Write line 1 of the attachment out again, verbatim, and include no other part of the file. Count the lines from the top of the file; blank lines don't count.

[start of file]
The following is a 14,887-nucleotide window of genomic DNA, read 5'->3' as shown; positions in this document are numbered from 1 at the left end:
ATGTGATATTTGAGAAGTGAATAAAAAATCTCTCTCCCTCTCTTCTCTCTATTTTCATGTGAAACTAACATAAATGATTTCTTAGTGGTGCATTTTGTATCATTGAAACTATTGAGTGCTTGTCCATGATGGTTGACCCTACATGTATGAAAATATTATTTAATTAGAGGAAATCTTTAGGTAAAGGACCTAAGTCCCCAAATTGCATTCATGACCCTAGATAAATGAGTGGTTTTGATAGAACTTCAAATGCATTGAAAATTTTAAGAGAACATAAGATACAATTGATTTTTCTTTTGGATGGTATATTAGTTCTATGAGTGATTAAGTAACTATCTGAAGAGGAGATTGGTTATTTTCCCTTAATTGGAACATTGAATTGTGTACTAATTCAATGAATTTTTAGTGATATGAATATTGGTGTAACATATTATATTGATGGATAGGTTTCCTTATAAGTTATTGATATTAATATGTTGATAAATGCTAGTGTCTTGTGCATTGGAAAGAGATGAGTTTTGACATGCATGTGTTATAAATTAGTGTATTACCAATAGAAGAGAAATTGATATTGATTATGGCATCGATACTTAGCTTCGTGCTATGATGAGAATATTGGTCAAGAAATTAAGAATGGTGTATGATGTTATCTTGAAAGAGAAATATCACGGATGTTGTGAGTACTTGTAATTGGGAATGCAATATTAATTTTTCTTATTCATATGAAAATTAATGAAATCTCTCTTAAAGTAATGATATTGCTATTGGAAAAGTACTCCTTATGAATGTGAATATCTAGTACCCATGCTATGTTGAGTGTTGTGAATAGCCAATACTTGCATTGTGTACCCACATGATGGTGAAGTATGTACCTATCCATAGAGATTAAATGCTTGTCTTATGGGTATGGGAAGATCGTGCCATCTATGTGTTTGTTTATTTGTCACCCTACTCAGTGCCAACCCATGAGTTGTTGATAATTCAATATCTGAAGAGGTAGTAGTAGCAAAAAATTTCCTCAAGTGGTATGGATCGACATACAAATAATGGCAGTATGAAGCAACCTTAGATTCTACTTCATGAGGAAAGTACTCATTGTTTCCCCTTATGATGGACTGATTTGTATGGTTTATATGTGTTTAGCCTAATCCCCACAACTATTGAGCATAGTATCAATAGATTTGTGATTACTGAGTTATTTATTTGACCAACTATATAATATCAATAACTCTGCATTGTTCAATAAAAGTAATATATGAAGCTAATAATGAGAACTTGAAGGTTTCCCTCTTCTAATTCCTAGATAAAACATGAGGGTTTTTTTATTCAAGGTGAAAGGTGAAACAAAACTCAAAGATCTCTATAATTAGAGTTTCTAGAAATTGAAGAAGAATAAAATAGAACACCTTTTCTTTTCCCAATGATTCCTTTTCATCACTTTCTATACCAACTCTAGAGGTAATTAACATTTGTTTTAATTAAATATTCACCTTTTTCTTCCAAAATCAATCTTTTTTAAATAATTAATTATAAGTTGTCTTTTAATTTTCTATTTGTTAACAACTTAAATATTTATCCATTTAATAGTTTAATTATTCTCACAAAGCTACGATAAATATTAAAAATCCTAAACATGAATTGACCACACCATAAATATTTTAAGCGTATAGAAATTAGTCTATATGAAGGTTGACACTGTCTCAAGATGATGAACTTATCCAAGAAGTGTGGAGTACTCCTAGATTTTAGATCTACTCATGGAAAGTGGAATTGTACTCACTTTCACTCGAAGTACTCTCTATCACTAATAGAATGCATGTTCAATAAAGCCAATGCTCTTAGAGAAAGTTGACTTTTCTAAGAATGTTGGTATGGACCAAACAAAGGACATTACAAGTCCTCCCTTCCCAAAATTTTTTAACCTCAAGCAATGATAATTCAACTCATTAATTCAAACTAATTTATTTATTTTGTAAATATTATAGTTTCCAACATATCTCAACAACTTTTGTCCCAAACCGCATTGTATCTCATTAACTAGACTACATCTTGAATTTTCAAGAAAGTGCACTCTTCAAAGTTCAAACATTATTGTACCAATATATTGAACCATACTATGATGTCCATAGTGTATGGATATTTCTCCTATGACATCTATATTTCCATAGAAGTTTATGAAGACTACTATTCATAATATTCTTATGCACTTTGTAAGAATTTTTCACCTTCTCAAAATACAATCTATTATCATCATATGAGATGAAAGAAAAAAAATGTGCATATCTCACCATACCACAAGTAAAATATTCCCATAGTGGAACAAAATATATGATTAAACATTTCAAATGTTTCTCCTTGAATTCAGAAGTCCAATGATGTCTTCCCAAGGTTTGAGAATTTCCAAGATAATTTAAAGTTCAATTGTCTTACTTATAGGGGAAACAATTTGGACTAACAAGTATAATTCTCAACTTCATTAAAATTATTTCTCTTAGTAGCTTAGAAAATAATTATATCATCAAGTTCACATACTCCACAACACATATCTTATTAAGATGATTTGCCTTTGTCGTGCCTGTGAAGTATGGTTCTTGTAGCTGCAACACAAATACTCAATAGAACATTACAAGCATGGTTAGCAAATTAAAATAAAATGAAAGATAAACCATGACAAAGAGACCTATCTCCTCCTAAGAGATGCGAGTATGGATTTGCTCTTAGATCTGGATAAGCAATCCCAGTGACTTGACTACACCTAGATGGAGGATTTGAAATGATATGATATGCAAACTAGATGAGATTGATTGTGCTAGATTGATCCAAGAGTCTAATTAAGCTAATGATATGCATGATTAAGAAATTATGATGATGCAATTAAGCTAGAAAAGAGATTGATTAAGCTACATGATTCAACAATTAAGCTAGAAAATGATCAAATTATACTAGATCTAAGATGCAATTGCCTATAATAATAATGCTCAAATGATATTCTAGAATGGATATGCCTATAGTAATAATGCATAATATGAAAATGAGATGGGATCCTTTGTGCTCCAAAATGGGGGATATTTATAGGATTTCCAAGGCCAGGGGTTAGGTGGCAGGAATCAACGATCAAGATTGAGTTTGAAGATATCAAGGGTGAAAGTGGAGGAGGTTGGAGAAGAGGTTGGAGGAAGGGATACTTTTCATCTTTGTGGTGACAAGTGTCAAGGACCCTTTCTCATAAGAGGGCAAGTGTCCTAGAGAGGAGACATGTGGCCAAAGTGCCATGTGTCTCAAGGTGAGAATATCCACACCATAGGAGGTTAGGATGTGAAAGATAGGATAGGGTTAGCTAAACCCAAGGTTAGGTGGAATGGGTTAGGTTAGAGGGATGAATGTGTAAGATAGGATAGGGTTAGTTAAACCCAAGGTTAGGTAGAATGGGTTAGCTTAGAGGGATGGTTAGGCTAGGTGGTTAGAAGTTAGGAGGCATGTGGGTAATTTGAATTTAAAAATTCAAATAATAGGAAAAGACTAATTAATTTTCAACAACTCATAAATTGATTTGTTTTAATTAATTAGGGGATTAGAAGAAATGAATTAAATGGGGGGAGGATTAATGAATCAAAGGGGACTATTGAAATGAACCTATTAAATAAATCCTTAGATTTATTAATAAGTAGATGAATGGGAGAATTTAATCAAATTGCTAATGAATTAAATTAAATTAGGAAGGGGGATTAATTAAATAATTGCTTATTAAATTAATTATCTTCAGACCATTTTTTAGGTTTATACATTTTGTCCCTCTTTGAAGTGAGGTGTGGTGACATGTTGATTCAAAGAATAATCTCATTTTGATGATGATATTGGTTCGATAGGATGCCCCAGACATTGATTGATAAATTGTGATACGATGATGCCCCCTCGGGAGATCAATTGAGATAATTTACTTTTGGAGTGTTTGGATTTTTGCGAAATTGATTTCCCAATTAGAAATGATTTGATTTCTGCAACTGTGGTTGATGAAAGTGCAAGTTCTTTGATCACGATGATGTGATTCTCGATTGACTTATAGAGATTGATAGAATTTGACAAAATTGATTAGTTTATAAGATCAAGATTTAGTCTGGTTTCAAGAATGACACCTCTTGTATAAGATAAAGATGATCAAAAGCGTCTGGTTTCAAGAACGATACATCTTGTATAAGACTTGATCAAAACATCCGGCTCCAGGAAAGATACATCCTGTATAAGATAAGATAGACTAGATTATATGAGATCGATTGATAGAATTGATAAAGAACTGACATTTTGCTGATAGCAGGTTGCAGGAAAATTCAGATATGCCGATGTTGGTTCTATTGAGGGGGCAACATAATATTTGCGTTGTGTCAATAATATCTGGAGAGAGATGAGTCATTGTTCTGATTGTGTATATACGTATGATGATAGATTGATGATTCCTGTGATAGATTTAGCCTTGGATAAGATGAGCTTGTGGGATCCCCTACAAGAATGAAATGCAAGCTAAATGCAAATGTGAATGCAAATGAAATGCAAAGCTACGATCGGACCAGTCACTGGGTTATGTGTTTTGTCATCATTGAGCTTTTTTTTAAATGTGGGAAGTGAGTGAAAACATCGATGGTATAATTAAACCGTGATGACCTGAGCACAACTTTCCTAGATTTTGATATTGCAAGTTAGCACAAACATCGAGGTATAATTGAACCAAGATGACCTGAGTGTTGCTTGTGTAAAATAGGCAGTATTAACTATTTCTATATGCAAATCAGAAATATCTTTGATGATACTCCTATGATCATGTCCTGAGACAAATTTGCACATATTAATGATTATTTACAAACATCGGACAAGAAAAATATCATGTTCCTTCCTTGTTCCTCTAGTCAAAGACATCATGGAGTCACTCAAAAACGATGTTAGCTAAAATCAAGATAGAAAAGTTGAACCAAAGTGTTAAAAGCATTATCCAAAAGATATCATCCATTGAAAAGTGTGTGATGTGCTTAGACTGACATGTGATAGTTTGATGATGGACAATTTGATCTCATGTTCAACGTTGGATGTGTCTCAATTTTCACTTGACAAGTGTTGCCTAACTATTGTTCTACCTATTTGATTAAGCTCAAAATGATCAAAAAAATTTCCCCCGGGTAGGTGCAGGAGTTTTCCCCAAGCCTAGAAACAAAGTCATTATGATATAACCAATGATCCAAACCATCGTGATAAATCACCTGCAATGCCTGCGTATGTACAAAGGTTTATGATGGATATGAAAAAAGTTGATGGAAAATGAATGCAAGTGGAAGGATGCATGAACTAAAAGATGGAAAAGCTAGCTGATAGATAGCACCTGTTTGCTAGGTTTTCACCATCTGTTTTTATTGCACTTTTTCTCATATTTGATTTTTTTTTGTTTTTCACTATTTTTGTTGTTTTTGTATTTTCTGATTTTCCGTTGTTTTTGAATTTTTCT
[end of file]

The following is a 14,887-nucleotide window of genomic DNA, read 5'->3' as shown; positions in this document are numbered from 1 at the left end: